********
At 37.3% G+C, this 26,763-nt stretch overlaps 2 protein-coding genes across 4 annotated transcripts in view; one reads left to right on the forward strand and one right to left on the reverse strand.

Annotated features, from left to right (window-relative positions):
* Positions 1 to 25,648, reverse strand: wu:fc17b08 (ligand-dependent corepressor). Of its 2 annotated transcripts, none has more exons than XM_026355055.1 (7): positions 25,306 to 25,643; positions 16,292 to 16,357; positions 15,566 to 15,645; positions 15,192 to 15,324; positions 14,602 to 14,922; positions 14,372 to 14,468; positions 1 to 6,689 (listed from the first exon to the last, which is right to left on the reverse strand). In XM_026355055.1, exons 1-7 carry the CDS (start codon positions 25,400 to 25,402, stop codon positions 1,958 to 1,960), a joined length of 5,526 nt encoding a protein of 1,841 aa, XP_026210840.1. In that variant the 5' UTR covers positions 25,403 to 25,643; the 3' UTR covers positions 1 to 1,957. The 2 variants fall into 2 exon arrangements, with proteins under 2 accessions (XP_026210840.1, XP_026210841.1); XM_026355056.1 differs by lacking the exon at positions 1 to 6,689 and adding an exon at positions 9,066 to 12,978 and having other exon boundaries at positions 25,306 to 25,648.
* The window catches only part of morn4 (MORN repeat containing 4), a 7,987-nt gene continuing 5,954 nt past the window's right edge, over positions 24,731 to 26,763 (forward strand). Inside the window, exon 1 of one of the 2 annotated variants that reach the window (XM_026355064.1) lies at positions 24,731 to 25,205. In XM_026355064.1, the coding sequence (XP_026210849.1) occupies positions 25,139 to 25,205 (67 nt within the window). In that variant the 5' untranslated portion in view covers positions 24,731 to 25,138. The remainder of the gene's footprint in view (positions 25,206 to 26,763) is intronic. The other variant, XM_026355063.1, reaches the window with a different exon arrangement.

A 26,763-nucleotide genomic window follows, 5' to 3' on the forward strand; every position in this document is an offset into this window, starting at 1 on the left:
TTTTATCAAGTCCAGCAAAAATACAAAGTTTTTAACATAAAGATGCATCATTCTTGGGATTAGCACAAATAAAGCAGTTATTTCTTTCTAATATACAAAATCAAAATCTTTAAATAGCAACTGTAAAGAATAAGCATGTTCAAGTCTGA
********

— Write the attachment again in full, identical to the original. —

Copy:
At 37.3% G+C, this 26,763-nt stretch overlaps 2 protein-coding genes across 4 annotated transcripts in view; one reads left to right on the forward strand and one right to left on the reverse strand.

Annotated features, from left to right (window-relative positions):
* Positions 1 to 25,648, reverse strand: wu:fc17b08 (ligand-dependent corepressor). Of its 2 annotated transcripts, none has more exons than XM_026355055.1 (7): positions 25,306 to 25,643; positions 16,292 to 16,357; positions 15,566 to 15,645; positions 15,192 to 15,324; positions 14,602 to 14,922; positions 14,372 to 14,468; positions 1 to 6,689 (listed from the first exon to the last, which is right to left on the reverse strand). In XM_026355055.1, exons 1-7 carry the CDS (start codon positions 25,400 to 25,402, stop codon positions 1,958 to 1,960), a joined length of 5,526 nt encoding a protein of 1,841 aa, XP_026210840.1. In that variant the 5' UTR covers positions 25,403 to 25,643; the 3' UTR covers positions 1 to 1,957. The 2 variants fall into 2 exon arrangements, with proteins under 2 accessions (XP_026210840.1, XP_026210841.1); XM_026355056.1 differs by lacking the exon at positions 1 to 6,689 and adding an exon at positions 9,066 to 12,978 and having other exon boundaries at positions 25,306 to 25,648.
* The window catches only part of morn4 (MORN repeat containing 4), a 7,987-nt gene continuing 5,954 nt past the window's right edge, over positions 24,731 to 26,763 (forward strand). Inside the window, exon 1 of one of the 2 annotated variants that reach the window (XM_026355064.1) lies at positions 24,731 to 25,205. In XM_026355064.1, the coding sequence (XP_026210849.1) occupies positions 25,139 to 25,205 (67 nt within the window). In that variant the 5' untranslated portion in view covers positions 24,731 to 25,138. The remainder of the gene's footprint in view (positions 25,206 to 26,763) is intronic. The other variant, XM_026355063.1, reaches the window with a different exon arrangement.

A 26,763-nucleotide genomic window follows, 5' to 3' on the forward strand; every position in this document is an offset into this window, starting at 1 on the left:
TTTTATCAAGTCCAGCAAAAATACAAAGTTTTTAACATAAAGATGCATCATTCTTGGGATTAGCACAAATAAAGCAGTTATTTCTTTCTAATATACAAAATCAAAATCTTTAAATAGCAACTGTAAAGAATAAGCATGTTCAAGTCTGA